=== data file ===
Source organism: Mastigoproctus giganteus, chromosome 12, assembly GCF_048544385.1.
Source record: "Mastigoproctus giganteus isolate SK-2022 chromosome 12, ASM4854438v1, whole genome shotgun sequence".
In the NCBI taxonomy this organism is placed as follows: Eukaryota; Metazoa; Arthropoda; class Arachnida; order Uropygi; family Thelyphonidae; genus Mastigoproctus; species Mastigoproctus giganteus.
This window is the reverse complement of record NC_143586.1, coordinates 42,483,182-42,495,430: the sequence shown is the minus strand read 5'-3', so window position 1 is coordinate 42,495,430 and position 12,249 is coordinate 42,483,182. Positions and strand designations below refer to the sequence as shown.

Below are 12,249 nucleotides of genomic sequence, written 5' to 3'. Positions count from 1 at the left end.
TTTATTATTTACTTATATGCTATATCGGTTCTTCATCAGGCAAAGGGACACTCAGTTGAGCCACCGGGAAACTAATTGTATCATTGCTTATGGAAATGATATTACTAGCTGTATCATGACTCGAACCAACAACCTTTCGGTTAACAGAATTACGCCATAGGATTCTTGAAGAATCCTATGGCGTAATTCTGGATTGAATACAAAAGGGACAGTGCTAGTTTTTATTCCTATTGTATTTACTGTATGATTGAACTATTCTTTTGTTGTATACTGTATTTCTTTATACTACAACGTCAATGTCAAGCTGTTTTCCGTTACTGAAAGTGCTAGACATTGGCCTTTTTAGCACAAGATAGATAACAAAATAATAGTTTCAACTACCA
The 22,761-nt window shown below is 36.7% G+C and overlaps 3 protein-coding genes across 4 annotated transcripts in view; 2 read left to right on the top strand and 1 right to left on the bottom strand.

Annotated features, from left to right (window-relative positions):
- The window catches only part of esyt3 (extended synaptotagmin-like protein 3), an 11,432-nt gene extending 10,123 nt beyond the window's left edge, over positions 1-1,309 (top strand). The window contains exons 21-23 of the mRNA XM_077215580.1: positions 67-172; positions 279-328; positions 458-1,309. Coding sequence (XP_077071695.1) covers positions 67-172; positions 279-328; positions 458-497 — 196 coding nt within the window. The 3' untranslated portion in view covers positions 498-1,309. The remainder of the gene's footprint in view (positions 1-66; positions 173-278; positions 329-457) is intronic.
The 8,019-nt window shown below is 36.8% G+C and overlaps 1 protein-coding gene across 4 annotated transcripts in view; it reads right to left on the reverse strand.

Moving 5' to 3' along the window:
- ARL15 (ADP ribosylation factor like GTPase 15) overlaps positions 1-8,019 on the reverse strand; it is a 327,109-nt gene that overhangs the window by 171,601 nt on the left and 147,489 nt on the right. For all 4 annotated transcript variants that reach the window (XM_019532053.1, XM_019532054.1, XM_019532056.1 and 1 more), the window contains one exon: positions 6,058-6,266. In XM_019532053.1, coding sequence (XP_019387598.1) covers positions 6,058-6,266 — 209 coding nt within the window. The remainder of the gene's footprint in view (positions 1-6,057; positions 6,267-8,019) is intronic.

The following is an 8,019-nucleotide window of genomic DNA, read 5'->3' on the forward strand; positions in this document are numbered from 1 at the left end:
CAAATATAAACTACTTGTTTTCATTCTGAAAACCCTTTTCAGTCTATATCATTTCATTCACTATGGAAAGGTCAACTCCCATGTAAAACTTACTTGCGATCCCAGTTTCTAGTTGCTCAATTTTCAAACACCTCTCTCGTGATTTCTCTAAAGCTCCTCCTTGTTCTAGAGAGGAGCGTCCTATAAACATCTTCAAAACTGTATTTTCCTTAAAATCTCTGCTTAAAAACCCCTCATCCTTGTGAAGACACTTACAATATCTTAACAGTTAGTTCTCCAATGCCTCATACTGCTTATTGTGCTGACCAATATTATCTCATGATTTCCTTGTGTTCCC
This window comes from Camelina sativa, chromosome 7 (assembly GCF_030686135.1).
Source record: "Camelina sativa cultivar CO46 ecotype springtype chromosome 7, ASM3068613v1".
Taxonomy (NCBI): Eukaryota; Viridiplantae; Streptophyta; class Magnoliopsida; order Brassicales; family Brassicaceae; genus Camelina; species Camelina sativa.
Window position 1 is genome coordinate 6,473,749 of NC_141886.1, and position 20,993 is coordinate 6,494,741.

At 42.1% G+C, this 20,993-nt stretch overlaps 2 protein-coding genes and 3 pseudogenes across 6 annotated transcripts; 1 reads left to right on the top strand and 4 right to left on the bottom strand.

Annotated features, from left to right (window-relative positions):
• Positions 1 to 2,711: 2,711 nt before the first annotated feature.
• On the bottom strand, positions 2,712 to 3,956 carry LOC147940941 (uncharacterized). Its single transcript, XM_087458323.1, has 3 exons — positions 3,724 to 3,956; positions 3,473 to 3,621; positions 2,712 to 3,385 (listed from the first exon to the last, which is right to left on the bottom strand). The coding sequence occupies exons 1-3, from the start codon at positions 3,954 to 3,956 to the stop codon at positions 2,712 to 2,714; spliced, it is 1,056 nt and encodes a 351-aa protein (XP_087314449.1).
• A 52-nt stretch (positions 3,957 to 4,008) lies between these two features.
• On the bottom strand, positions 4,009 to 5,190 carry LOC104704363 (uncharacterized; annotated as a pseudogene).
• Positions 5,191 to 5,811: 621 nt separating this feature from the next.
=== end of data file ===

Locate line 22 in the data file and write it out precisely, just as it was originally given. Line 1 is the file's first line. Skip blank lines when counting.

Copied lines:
• On the bottom strand, positions 2,712 to 3,956 carry LOC147940941 (uncharacterized). Its single transcript, XM_087458323.1, has 3 exons — positions 3,724 to 3,956; positions 3,473 to 3,621; positions 2,712 to 3,385 (listed from the first exon to the last, which is right to left on the bottom strand). The coding sequence occupies exons 1-3, from the start codon at positions 3,954 to 3,956 to the stop codon at positions 2,712 to 2,714; spliced, it is 1,056 nt and encodes a 351-aa protein (XP_087314449.1).